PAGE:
• harsh, lithe, raw, reckless, severe, or untamed.
  • functional clothing, hand-crafted clothing, naked, immaculately preserved clothing, scorched clothing, or tatterdemalion.

Dancer in the Dark
When making travel moves, treat them as one level easier.

When you join hands with others to pilot them through the void, change certain things about the basic travel moves.

Body Memory
If you roll a 12+ on a travel move, you can solo travel the exact same route in the future without having to roll. If you are piloting for others, roll at +2, but you cannot choose to lose yourself to ensure the group reaches its destination.

When you have time and intimacy with a star, roll+whatever:  On a 10+, you attract the attention of those you have in mind. On a 7-9, they are notified, but you also attract the attention of other things or people moving in the infinite dark.  On a failure, your comrades have no clue and you attract undesired attention.

Fingers on the Firmament / Community Creation and Other Thoughts
« on: November 10, 2010, 01:32:54 PM »
Man, I was sick on Tuesday and now I'm booked until late today, so I can't get the last few bits of my Game Chef duties finished, much less have time to work on my Apocalypse World hacks.

Here's some notes before I forget:

Community creation is done as a group. You sit down at the table with the other players and the first thing you do is create the "nest" that the characters are a part of.  Some options include:

Lonely Nest: The folks in your community are the only human beings you've ever spent significant time with, aside from those lost to you. You can use advances to raise stats or buy things for your community (like it's a hardhold) or develop your own unique custom moves, but you don't get access to buying moves from the Sciences (at least until you build an academy or uncover lost secrets and develop the Sciences yourself).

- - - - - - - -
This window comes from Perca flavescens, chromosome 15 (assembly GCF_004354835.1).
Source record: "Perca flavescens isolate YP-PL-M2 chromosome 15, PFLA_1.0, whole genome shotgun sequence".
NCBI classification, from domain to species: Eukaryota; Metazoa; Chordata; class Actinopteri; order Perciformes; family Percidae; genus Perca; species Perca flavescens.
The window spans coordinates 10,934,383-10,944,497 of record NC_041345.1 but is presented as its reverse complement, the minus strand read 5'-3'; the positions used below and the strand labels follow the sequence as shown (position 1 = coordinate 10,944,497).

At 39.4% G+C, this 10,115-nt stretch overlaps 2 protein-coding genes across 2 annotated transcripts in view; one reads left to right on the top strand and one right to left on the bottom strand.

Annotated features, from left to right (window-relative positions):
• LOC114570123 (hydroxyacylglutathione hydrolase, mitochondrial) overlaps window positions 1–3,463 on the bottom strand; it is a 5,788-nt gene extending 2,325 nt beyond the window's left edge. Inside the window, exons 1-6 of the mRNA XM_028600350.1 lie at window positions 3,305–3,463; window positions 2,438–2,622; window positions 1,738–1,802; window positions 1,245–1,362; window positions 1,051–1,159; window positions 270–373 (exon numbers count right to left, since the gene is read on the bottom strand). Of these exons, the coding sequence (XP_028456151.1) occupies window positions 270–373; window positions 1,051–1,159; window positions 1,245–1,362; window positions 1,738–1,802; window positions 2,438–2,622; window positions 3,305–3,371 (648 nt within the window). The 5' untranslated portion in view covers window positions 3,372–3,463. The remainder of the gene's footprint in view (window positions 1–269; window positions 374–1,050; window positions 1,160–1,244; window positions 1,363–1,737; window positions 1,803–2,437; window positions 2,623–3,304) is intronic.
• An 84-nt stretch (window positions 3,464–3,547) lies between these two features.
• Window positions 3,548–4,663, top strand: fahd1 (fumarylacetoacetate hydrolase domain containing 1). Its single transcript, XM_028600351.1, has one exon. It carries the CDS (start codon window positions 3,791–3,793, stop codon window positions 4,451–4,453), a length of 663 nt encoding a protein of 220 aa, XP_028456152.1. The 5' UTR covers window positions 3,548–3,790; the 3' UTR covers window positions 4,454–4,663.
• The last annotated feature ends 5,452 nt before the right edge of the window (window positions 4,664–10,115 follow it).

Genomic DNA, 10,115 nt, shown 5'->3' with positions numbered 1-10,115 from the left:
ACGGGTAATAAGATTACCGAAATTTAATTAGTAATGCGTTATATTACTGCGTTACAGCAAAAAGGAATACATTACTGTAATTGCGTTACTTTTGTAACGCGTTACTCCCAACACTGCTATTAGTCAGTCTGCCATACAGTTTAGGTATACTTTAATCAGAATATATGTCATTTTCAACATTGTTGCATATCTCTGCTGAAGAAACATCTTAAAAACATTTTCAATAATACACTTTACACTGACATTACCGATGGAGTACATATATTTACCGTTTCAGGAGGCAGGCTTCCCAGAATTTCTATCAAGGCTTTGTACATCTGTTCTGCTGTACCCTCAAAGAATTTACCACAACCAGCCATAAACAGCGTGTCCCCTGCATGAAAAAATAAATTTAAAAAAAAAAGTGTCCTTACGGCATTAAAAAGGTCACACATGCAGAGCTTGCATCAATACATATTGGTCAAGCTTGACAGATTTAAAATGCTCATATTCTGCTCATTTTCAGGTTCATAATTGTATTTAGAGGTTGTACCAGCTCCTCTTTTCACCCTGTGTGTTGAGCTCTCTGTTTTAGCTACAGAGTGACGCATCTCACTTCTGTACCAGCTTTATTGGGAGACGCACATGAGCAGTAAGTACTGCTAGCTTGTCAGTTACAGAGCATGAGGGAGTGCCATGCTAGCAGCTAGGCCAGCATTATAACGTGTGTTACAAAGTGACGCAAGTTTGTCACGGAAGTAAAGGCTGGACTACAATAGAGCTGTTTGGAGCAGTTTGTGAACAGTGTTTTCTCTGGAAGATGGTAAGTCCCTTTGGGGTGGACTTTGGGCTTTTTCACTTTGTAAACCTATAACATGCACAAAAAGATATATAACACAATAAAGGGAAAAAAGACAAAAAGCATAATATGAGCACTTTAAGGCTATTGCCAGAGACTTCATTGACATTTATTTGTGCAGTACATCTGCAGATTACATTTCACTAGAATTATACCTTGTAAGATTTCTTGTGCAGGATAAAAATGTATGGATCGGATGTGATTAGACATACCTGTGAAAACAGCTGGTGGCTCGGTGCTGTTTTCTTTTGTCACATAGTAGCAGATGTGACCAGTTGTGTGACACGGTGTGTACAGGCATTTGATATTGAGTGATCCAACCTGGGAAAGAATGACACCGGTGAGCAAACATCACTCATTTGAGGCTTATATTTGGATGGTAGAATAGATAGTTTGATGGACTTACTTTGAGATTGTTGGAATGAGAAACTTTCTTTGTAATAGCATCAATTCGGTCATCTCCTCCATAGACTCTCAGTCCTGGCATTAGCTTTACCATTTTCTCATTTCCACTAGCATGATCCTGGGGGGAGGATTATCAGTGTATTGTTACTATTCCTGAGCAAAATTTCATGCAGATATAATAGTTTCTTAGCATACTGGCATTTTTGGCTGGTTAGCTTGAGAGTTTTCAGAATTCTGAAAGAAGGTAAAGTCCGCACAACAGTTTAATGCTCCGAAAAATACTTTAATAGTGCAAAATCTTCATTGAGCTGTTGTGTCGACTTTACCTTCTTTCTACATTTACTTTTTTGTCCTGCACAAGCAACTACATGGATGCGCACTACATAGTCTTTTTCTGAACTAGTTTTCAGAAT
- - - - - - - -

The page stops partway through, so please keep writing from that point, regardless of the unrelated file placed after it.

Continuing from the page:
Outpost: You are a branch of a larger cluster of micro-communities. Containing the characters plus a few other NPCs. With advances, you have access to purchasing options for your local community, the larger community of which you are a part, PLUS the Sciences, since you have access to a larger community of knowledge and practices involving star travel.

Plus a few others, maybe you're a traveling group of bandits or gypsies, without a local home that you can buy things for but with access to other kinds of knowledge, like an oral tradition that is basically a unique take on one of the Sciences.  Or maybe you're a group of bandits that steal secrets from others.  Or maybe you hail from a significant community with developed knowledge of the Sciences but have been separated from them somehow.

In any event, as a group you first decide what your starting community is like, by choosing traits off a list of options, just like you do for a hardhold, followers, etc.  Your community sets the limits on both your starting moves and traits and your subsequent advancement, so everyone will develop the community as a group in order to develop their own characters.  It's a bit like Starcraft or other real-time strategy games in that regard, in that you have to build a Dark Temple in order to have Dark Templars.  If certain characters are full members of multiple communities (which will undoubtedly happen), then they can buy or remove traits for all of them.

Your starting community traits also tell you what to initially draw on your map.  So you pick your outpost location and then you pick where your home community is.  Then you decide where the other known outposts are.  Then you connect them with lines, either solid lines showing that the path is familiar and well-lit, or dotted lines showing that it takes some work to travel between those locations.

The background of individual characters will also generate bits of the map, some of which may only be known to specific individuals.  For example, if someone decides they were lost for a while in a specific area, they could have mapped a nearby or distant region heavily, but not everybody else may be as familiar with it.